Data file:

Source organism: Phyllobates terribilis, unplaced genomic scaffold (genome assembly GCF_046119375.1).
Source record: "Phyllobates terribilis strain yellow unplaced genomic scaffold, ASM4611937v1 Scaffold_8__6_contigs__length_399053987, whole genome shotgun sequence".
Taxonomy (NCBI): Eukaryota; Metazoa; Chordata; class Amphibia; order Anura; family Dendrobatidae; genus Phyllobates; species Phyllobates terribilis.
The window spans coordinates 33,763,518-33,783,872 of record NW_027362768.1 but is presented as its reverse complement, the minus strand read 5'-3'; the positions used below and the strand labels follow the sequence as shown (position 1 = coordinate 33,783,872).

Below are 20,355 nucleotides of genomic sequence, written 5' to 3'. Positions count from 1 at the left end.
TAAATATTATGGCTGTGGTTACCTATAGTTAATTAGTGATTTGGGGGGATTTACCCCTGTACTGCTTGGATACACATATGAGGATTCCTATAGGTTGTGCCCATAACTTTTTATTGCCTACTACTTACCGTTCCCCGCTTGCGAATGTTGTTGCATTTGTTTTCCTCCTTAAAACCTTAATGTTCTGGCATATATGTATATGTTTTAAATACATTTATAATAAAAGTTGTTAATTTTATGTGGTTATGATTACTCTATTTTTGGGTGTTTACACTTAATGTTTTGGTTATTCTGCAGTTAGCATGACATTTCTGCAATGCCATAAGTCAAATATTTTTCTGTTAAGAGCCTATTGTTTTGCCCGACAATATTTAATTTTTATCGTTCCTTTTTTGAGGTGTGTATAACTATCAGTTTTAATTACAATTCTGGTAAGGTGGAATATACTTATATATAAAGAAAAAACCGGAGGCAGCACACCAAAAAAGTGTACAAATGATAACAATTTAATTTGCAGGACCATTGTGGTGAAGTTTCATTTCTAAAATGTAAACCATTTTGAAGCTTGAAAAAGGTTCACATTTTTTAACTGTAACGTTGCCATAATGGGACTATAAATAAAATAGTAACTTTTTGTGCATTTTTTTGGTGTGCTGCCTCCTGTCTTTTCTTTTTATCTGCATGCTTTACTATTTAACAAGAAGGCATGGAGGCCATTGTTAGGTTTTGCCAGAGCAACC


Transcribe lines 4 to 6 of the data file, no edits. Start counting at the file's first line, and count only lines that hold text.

The window spans coordinates 33,763,518-33,783,872 of record NW_027362768.1 but is presented as its reverse complement, the minus strand read 5'-3'; the positions used below and the strand labels follow the sequence as shown (position 1 = coordinate 33,783,872).

Below are 20,355 nucleotides of genomic sequence, written 5' to 3'. Positions count from 1 at the left end.
TAAATATTATGGCTGTGGTTACCTATAGTTAATTAGTGATTTGGGGGGATTTACCCCTGTACTGCTTGGATACACATATGAGGATTCCTATAGGTTGTGCCCATAACTTTTTATTGCCTACTACTTACCGTTCCCCGCTTGCGAATGTTGTTGCATTTGTTTTCCTCCTTAAAACCTTAATGTTCTGGCATATATGTATATGTTTTAAATACATTTATAATAAAAGTTGTTAATTTTATGTGGTTATGATTACTCTATTTTTGGGTGTTTACACTTAATGTTTTGGTTATTCTGCAGTTAGCATGACATTTCTGCAATGCCATAAGTCAAATATTTTTCTGTTAAGAGCCTATTGTTTTGCCCGACAATATTTAATTTTTATCGTTCCTTTTTTGAGGTGTGTATAACTATCAGTTTTAATTACAATTCTGGTAAGGTGGAATATACTTATATATAAAGAAAAAACCGGAGGCAGCACACCAAAAAAGTGTACAAATGATAACAATTTAATTTGCAGGACCATTGTGGTGAAGTTTCATTTCTAAAATGTAAACCATTTTGAAGCTTGAAAAAGGTTCACATTTTTTAACTGTAACGTTGCCATAATGGGACTATAAATAAAATAGTAACTTTTTGTGCATTTTTTTGGTGTGCTGCCTCCTGTCTTTTCTTTTTATCTGCATGCTTTACTATTTAACAAGAAGGCATGGAGGCCATTGTTAGGTTTTGCCAGAGCAACC